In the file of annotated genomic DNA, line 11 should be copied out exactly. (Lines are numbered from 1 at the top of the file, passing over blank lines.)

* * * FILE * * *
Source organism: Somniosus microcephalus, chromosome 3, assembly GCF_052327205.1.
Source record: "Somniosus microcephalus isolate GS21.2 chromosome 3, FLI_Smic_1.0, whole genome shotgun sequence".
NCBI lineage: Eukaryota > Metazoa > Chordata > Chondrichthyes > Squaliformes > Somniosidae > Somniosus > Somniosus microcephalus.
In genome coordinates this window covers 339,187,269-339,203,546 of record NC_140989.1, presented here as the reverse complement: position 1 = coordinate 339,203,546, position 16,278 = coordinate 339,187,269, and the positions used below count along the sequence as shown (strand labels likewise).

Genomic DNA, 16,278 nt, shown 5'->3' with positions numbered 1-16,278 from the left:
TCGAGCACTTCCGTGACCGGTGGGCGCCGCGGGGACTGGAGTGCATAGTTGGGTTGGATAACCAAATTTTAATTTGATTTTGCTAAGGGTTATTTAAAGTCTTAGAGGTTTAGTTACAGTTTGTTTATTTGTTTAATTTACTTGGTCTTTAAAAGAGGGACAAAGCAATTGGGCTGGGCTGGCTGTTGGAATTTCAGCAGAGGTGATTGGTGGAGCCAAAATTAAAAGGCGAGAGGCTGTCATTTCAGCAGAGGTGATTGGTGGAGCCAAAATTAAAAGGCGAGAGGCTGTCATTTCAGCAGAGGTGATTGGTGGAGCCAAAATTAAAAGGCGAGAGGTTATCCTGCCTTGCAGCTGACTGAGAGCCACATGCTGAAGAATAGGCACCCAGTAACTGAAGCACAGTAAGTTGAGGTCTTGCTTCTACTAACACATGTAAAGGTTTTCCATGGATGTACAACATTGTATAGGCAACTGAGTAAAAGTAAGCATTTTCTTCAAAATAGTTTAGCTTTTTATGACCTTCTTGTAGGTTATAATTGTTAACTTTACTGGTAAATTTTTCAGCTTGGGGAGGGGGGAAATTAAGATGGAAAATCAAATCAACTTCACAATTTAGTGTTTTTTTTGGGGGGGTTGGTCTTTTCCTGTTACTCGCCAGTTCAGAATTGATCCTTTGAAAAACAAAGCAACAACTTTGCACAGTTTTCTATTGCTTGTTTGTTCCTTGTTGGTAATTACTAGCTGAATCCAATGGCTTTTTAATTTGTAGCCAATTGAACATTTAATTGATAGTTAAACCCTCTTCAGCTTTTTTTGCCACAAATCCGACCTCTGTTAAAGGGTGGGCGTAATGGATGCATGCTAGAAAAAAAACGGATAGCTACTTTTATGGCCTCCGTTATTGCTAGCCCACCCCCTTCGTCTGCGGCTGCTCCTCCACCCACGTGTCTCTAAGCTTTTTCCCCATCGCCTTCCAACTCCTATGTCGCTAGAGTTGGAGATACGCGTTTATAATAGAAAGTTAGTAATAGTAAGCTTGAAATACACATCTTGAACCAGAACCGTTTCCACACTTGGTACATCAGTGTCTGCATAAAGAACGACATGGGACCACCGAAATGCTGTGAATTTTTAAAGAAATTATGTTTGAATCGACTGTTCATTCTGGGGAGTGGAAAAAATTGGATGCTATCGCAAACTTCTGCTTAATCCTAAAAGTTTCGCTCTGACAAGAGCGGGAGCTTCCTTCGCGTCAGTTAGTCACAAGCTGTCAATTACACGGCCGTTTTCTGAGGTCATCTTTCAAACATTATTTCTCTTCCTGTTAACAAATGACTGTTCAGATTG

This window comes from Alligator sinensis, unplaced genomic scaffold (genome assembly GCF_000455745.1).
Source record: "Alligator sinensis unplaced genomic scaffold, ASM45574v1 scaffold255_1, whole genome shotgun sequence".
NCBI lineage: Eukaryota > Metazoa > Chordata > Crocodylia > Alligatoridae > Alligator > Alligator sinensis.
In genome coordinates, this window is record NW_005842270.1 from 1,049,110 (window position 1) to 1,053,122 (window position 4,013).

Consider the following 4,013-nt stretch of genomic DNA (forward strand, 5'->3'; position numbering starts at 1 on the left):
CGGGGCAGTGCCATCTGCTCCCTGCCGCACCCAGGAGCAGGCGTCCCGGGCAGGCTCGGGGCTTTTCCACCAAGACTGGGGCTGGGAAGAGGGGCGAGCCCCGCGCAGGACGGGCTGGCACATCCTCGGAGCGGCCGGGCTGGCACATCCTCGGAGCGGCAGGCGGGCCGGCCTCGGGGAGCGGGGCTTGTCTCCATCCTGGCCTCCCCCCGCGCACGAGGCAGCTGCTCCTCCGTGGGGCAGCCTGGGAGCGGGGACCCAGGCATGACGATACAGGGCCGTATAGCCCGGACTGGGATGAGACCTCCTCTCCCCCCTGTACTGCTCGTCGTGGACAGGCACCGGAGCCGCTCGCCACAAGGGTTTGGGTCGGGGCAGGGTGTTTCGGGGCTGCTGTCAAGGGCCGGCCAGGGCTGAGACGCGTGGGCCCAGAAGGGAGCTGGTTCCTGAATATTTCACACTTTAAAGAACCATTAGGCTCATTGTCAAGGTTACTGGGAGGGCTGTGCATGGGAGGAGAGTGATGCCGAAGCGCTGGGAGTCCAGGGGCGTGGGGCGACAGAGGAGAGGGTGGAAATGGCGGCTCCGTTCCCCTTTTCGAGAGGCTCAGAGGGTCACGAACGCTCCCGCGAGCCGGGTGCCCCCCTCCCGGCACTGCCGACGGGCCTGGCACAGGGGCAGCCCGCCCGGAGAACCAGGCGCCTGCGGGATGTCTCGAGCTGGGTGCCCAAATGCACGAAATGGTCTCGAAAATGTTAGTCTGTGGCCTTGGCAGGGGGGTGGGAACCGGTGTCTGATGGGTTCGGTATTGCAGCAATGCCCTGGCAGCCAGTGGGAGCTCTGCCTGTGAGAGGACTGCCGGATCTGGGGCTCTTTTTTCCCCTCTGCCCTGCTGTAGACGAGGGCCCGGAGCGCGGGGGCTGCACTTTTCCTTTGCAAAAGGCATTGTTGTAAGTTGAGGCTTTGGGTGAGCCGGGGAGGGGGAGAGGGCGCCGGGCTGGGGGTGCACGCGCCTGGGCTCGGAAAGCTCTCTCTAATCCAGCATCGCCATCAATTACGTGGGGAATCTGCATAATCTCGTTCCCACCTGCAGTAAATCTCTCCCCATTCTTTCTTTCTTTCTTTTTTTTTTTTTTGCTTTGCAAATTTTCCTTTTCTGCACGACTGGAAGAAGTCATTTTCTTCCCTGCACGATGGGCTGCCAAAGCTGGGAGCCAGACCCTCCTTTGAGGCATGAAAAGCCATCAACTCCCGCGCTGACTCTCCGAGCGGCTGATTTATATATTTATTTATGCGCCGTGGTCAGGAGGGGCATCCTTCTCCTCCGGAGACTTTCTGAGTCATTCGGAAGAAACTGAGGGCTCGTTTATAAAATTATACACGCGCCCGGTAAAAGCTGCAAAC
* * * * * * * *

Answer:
Consider the following 4,013-nt stretch of genomic DNA (forward strand, 5'->3'; position numbering starts at 1 on the left):